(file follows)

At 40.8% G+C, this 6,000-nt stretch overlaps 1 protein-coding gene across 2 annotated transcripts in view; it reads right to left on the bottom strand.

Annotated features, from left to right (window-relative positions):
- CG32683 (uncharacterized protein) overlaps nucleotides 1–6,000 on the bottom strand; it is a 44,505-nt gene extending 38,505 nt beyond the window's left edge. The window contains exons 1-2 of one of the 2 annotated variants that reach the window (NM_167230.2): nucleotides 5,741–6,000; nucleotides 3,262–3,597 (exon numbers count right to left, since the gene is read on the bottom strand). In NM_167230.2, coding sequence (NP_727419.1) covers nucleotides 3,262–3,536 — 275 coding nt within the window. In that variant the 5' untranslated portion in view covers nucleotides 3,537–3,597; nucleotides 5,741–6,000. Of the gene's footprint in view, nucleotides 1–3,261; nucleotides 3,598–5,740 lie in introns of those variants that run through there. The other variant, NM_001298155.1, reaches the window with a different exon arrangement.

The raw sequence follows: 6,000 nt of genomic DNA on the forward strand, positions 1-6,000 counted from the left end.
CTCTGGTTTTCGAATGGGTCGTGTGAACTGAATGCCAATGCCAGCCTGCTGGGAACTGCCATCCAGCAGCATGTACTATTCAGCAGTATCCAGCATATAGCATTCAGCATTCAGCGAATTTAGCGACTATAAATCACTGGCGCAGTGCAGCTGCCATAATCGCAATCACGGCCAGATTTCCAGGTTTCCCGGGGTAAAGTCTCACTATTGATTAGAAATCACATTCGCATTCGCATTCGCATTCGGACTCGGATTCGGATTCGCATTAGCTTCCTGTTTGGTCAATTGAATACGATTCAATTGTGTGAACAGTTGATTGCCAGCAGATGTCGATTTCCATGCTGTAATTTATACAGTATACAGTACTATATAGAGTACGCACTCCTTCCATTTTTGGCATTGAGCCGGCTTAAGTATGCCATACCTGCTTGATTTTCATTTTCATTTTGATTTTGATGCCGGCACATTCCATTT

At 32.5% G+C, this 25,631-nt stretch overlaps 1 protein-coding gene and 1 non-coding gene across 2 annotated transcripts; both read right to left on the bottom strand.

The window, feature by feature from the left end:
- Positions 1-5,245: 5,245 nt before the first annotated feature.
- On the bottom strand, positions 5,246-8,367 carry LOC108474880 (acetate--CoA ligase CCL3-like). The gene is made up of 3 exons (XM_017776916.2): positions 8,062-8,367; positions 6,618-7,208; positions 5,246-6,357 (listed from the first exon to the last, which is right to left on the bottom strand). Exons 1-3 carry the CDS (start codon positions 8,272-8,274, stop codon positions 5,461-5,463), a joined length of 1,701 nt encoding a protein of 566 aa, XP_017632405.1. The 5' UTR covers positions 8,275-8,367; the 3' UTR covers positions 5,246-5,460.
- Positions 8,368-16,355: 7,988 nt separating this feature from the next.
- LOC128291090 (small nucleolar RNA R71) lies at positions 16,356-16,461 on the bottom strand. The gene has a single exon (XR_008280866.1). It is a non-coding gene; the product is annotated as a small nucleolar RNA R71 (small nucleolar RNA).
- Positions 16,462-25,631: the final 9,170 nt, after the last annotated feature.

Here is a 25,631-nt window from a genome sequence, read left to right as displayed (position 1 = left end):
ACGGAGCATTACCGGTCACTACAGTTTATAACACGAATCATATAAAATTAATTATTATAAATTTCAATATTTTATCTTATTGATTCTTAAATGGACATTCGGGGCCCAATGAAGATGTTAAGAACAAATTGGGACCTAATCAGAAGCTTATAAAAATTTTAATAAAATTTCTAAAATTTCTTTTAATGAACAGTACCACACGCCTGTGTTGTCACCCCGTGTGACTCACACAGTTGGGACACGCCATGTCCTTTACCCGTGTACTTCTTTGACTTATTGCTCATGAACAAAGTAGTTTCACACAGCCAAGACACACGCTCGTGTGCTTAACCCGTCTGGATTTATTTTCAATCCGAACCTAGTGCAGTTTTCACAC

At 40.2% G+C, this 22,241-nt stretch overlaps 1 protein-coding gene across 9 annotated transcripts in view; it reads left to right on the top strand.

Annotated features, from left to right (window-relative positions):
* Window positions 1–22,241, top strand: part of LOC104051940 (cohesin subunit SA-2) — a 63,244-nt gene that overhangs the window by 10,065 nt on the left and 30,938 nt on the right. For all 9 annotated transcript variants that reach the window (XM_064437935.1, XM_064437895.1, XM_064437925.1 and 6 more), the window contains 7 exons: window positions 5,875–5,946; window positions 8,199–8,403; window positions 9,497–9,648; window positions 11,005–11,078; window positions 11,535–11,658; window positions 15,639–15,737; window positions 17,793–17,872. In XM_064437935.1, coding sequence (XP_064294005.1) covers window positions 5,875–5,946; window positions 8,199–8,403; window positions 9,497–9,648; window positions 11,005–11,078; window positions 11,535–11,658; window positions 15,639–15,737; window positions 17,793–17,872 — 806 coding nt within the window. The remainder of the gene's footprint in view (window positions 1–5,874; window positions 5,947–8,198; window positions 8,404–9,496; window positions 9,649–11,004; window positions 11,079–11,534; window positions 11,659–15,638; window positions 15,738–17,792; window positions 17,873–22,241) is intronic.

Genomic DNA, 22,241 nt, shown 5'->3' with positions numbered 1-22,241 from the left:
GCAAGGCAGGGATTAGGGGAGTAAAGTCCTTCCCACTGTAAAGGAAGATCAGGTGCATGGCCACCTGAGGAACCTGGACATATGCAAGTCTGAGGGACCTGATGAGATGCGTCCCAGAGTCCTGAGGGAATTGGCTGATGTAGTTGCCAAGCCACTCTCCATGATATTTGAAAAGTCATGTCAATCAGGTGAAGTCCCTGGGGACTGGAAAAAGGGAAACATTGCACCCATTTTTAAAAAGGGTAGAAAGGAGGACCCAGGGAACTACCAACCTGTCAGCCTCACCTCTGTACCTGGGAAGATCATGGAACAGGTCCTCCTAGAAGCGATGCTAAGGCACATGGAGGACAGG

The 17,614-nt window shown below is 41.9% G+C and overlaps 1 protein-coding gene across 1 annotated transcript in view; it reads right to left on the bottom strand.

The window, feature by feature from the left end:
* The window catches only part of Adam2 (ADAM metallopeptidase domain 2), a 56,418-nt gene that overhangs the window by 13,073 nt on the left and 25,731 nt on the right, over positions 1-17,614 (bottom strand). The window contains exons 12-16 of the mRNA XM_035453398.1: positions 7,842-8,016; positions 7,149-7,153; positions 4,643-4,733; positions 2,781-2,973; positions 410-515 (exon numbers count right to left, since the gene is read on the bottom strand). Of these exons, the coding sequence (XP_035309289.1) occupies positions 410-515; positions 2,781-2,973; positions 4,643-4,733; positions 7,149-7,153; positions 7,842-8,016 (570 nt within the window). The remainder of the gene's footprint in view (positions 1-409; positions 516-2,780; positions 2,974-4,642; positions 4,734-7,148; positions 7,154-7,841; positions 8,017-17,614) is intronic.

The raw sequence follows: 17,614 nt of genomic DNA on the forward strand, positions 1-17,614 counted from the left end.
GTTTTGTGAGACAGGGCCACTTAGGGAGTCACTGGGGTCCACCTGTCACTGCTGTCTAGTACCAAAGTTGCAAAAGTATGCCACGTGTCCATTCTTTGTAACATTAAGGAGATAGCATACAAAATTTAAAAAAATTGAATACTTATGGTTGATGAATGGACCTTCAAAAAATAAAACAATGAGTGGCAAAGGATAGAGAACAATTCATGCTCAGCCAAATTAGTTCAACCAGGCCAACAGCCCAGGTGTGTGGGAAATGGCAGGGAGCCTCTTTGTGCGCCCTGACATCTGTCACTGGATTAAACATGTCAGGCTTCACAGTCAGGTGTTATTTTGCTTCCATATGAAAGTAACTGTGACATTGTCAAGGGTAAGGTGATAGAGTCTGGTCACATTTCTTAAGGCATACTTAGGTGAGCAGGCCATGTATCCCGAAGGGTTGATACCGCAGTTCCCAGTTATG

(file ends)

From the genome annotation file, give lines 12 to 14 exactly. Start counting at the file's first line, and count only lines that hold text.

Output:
- Positions 16,462-25,631: the final 9,170 nt, after the last annotated feature.

Here is a 25,631-nt window from a genome sequence, read left to right as displayed (position 1 = left end):
ACGGAGCATTACCGGTCACTACAGTTTATAACACGAATCATATAAAATTAATTATTATAAATTTCAATATTTTATCTTATTGATTCTTAAATGGACATTCGGGGCCCAATGAAGATGTTAAGAACAAATTGGGACCTAATCAGAAGCTTATAAAAATTTTAATAAAATTTCTAAAATTTCTTTTAATGAACAGTACCACACGCCTGTGTTGTCACCCCGTGTGACTCACACAGTTGGGACACGCCATGTCCTTTACCCGTGTACTTCTTTGACTTATTGCTCATGAACAAAGTAGTTTCACACAGCCAAGACACACGCTCGTGTGCTTAACCCGTCTGGATTTATTTTCAATCCGAACCTAGTGCAGTTTTCACAC